hoobypickypicky Fri 11-Jul-14 21:29:20

I think that telling him your private business would be the start of a very unpleasant slippery slope. You tell him about this time - and then what happens the next time you date someone? And the next? How long do you think it will take him to decide that having told him of one event he has a "right" to know about others? He won't stop asking, he'll just take the disclosure as a green light to demand answers about other relationships and other areas of your life.

This is your life. Not his. He is an ex and an ex for a reason. He has no claim on your lifestyle, no right to be privy to your personal affairs. You're separated. Free. He shouldn't get to control you. In fact, if I were you and I wanted him to get that message loud and clear (and it seems like he needs it) I'd be filing for divorce. That will tell him you've moved on. Keeping him informed of what you do won't.

Walkacrossthesand Fri 11-Jul-14 21:32:43

Amicable - wrong. Civilised - right. You are not friends, chatting about each other's business - you are co-parents. Next time you are talking about children, and the conversation drifts, close it down. 'Are we sorted with arrangements for next week then? Great - see you on Saturday morning @ 10 am then. Bye.' His motives for quizzing you are not friendly or neutral.

hamptoncourt Fri 11-Jul-14 21:33:35

What boat don't you want to rock? You have split up.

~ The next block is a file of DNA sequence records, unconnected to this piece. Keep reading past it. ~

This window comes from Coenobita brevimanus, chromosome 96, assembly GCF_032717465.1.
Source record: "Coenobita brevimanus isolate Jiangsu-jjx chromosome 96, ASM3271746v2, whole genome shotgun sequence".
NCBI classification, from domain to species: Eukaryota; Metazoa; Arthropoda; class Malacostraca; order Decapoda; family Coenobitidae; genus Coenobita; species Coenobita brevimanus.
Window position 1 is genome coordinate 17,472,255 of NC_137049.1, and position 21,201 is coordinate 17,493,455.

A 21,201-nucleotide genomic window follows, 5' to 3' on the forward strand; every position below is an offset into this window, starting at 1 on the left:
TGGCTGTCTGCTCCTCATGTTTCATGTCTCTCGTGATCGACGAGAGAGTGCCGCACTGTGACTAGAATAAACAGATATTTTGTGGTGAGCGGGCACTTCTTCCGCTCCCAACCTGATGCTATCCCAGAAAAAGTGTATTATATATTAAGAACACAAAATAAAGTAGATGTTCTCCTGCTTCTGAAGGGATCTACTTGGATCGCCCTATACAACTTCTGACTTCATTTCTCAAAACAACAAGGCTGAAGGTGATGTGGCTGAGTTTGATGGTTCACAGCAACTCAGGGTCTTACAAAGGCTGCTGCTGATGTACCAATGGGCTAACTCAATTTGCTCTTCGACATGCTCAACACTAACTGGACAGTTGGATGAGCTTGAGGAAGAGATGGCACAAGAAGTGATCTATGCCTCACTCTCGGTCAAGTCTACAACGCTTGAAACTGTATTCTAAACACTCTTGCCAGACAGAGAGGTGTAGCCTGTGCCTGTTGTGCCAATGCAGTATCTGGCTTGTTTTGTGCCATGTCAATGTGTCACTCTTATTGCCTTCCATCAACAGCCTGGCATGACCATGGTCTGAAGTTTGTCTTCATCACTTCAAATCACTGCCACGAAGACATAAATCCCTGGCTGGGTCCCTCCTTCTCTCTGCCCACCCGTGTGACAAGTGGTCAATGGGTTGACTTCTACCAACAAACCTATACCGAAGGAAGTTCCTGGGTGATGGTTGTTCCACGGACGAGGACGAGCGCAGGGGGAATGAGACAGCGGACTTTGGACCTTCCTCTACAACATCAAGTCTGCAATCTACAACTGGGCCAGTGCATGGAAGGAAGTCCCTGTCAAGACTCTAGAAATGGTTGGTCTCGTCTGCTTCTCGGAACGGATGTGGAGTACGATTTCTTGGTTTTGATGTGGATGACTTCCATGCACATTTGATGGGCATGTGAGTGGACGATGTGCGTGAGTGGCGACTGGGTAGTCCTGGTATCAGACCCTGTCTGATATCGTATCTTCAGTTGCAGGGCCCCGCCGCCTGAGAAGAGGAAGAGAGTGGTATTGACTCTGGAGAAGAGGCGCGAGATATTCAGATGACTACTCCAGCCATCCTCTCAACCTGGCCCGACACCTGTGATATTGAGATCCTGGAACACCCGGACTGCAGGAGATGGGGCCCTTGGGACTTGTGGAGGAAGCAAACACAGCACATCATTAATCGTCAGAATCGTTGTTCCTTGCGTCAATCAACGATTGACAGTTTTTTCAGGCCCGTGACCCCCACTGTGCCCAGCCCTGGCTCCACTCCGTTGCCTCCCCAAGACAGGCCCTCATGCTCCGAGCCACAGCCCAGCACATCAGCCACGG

Boundaries OP!!

SingleSock Fri 11-Jul-14 21:35:04

Until I first posted on here, I never really questioned why I actually answer his questions but I have made more of an effort recently to stop. So he had a go at me the other day because I have paid to go to the races and he was critisising me for wasting money. I told him to fuck off and that it's none of his business how I spend my money grin.

I do often ignore him but then he has a massive go at me in front of our children when we do the handover sad. I'm finding it hard to break the habit of pandering to him.

The reason for posting tonight was because he's text me accusing me of seeing someone else because he's noticed I've blocked him on Facebook. I've just text him back saying that I want to stick to discussing the DC only and that my personal life is none of his concern. His answer: 'it is when it affects my kids'.

<face palm>

SingleSock Fri 11-Jul-14 21:37:04

What do I say to that or just ignore?

tribpot Fri 11-Jul-14 21:38:45

Just don't reply. Pointing out the staggering hypocrisy of what he's saying will only lead to another round of recriminations. Just keep stating it's not his business, like a stuck record. Don't try to pander to him for the sake of peace in front of the children, just be polite but firm.

He's preventing you from moving on. Bet he's been shagging all and sundry during the same period. Wanker.

Walkacrossthesand Fri 11-Jul-14 21:39:34

So I take it he shares the details of his personal life theory you, and feels you have a right to comment/criticise, as it 'affects his children'? No? Thought not. You'll need to keep strengthening your boundaries OP - as long as your care of the DC is not compromised by your social life, he has no say in it at all. He won't like that if course, because at heart he feels you are a possession, not a person.